MOSCOW, July 27 - RAPSI. The High Court of Justice of England and Wales held today that Russian oil tycoon Viktor Vekselberg is entitled to cancel his purchase and receive a refund for a painting which proved to be inauthentic, according to the judgment handed down Friday.

Vekselburg filed negligence claims against Christie’s as well, which were denied.

Vekselberg purchased the painting at issue at auction in 2005 by way of Avrora Fine Arts Investment Ltd., his own organization. At the time, he believed that the purchase was of “Odalisque,” an original painting by Russian artist Boris Mikhailovich Kustodiev. Vekselberg’s suspicions as to the painting’s authenticity were aroused in May 2006, when a visiting art dealer expressed doubt on the matter. Vekselberg sought expert advice from Moscow’s Tretyakov Gallery. After his suspicions had been confirmed in November 2006, Vekselberg sought to cancel his purchase from Christie’s. Christie’s refusal to comply with his request led to the present judgment.

On the painting’s authenticity, the judge concluded, “my task is to determine authenticity on the balance of probabilities, and the likelihood, in my view, is that ‘Odalisque’ is the work of someone other than Kustodiev. It follows that Avrora is entitled to cancel its purchase of the painting and to recover the money it paid.” The judge arrived at this conclusion after considering expert evidence of the painting’s authenticity as well as an absence of any reference to it in the archives.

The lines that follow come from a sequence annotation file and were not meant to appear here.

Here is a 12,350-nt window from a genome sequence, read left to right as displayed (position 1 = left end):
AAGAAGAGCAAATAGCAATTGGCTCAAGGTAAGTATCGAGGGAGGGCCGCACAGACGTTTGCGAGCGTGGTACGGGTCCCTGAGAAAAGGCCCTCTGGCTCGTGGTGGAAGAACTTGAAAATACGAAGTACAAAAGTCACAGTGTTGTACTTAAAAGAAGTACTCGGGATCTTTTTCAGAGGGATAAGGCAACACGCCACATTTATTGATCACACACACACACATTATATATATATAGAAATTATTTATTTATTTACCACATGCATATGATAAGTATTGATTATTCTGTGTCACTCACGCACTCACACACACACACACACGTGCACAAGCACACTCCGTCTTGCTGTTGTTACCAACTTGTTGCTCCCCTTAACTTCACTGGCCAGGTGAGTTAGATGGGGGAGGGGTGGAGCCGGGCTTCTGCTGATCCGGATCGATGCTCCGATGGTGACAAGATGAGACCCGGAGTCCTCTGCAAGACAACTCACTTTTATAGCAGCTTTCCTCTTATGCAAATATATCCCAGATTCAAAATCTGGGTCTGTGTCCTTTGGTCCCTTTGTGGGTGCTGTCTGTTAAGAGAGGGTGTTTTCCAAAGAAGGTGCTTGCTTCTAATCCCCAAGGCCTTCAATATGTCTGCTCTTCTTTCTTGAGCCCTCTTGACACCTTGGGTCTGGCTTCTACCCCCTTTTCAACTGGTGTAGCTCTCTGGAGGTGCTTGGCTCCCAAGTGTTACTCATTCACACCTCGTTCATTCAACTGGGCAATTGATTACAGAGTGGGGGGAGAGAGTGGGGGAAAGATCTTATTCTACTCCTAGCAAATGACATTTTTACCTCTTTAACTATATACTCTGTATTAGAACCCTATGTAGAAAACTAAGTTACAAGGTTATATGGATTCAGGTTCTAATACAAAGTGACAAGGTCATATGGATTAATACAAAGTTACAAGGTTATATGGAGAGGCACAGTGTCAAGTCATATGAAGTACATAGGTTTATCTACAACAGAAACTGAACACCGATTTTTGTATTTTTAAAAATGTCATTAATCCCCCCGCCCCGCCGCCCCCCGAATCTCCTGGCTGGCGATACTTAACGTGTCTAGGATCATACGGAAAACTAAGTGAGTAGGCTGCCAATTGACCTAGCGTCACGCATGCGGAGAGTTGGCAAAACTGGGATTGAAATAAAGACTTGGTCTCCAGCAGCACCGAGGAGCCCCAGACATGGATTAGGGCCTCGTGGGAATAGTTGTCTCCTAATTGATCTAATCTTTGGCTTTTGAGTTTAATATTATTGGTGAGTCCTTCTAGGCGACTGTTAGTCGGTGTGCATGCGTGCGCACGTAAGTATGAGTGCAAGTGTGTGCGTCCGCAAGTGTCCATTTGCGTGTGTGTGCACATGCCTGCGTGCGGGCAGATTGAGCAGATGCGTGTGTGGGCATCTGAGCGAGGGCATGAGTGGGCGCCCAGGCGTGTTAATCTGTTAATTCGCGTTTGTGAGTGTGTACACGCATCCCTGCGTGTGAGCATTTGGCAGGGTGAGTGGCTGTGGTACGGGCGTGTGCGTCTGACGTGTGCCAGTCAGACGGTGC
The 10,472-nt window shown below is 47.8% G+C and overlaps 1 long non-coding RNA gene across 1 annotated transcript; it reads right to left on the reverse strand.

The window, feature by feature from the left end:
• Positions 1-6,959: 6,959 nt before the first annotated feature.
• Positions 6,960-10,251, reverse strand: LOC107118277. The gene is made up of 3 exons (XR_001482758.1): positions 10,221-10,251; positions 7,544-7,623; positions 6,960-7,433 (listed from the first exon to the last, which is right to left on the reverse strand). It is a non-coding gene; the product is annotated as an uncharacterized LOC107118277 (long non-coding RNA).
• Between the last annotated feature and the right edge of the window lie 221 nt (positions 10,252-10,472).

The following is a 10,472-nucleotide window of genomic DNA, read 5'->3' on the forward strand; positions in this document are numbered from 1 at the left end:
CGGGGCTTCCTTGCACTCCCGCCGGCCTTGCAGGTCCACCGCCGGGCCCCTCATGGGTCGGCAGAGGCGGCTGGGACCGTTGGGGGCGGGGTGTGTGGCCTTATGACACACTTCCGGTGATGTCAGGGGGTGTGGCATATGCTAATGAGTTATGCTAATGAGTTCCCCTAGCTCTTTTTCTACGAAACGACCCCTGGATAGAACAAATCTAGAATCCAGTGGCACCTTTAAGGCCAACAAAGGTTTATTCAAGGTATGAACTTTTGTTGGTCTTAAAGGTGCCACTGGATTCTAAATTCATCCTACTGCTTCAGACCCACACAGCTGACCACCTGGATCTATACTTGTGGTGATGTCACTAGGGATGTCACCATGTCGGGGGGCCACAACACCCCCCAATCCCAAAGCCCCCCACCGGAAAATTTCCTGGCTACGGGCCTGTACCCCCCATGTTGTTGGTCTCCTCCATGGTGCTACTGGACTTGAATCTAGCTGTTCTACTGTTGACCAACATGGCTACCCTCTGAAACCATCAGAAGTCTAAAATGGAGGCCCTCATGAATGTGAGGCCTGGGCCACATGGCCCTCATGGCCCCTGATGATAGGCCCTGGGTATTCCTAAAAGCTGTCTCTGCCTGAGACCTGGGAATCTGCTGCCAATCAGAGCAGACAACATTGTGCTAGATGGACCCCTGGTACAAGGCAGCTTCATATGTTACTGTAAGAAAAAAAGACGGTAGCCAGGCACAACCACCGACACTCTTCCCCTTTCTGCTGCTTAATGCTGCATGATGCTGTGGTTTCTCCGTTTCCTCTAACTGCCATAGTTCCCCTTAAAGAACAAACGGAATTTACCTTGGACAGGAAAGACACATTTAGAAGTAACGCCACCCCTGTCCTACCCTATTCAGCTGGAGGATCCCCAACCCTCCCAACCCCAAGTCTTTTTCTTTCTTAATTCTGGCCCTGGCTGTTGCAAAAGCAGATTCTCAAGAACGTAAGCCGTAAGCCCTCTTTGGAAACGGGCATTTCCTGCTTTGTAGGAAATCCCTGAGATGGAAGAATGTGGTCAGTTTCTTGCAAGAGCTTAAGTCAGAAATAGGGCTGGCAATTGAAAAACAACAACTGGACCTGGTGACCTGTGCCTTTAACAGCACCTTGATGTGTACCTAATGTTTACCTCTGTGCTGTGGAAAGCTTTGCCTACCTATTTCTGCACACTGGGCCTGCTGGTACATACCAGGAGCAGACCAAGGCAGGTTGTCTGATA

"We welcome the judge’s findings that Christie’s was not negligent. We are surprised and disappointed by his view of the painting’s attribution. We maintain our belief in the attribution to Kustodiev and are considering our options," Mattew Paton, Head of Communications at Christie's, commented.

Speaking with RAPSI Friday, Paton pointed to the language contained within the judgment that conveyed the judge’s lack of absolute certainty that the painting was a fake.